On Thursday, 9 June, the Saeima ratified the Agreement between Latvia and Russia on Preventing Double Taxation and Tax Evasion in Regard to Income and Capital Tax by supporting the relevant draft law in the final reading. According to the agreement, Latvian businesses operating in Russia will henceforth be guaranteed a stable taxation regime which will not be affected by changes in Russian taxation policy, while businesses operating in the international transport sphere will not have to pay income tax in Russia.
The adoption of the agreement will create a stable environment for investments and will facilitate the operations of Latvian entrepreneurs in Russia. The Foreign Affairs Committee, which was responsible for the relevant draft law, pointed out that our neighbouring countries have certain advantages in operating in the Russian market because they already have similar agreements in place. The agreement between Latvia and Russia which the Saeima ratified today has been in the making for over ten years.
According to the agreement, a tax of no more than five per cent may be imposed on dividends in their country of origin and that royalties may be taxed in an amount not exceeding five per cent of the total amount of the royalty. Currently entrepreneurs are taxed in the other country in accordance with its national laws and regulations, and the other country can change tax rates or the method of calculating taxable income.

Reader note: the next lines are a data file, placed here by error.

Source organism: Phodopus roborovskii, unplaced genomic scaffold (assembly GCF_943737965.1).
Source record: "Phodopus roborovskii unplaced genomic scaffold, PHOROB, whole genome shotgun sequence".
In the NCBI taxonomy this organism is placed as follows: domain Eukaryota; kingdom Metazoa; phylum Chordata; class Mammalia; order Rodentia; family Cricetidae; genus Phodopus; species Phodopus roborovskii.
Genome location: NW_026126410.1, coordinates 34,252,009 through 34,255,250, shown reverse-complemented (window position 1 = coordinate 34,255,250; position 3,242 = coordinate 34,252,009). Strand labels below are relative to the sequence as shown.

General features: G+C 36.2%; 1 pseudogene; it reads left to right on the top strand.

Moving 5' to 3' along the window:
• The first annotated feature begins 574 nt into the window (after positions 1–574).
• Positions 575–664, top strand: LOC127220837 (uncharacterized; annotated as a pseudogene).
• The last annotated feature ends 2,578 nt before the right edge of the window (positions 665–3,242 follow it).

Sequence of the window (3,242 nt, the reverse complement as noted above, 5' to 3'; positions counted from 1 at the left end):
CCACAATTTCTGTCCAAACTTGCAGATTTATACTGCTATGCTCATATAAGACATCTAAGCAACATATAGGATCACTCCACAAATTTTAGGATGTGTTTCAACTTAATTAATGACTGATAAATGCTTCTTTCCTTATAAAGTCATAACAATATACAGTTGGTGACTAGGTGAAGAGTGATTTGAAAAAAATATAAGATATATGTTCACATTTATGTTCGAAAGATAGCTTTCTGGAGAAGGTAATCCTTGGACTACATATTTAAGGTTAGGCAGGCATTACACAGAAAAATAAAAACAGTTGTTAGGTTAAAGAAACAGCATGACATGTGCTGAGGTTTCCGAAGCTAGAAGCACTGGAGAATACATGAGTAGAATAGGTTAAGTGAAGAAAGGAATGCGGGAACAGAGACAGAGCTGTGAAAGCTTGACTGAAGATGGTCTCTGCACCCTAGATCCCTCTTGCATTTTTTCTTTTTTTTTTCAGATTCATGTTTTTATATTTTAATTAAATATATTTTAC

This intergovernmental agreement also stipulates that income gained from air, sea, rail and road transport will be taxed in the business’ country of origin. That means, for example, that a Russian branch office of a Latvian airline will be exempt from taxation in Russia and will be taxed only in Latvia; conversely, the same principle will apply to Latvian branch offices of Russian businesses.
Another goal of the agreement is to combat tax evasion. The agreement will create a legal basis for cooperation between Latvian and Russian tax administrations and will provide for regular exchange of information. Currently, for example, the State Revenue Service of Latvia does not have a legal responsibility to answer requests for information by the Russian tax administration concerning business partners and the income of taxpayers.
Saeima Press Service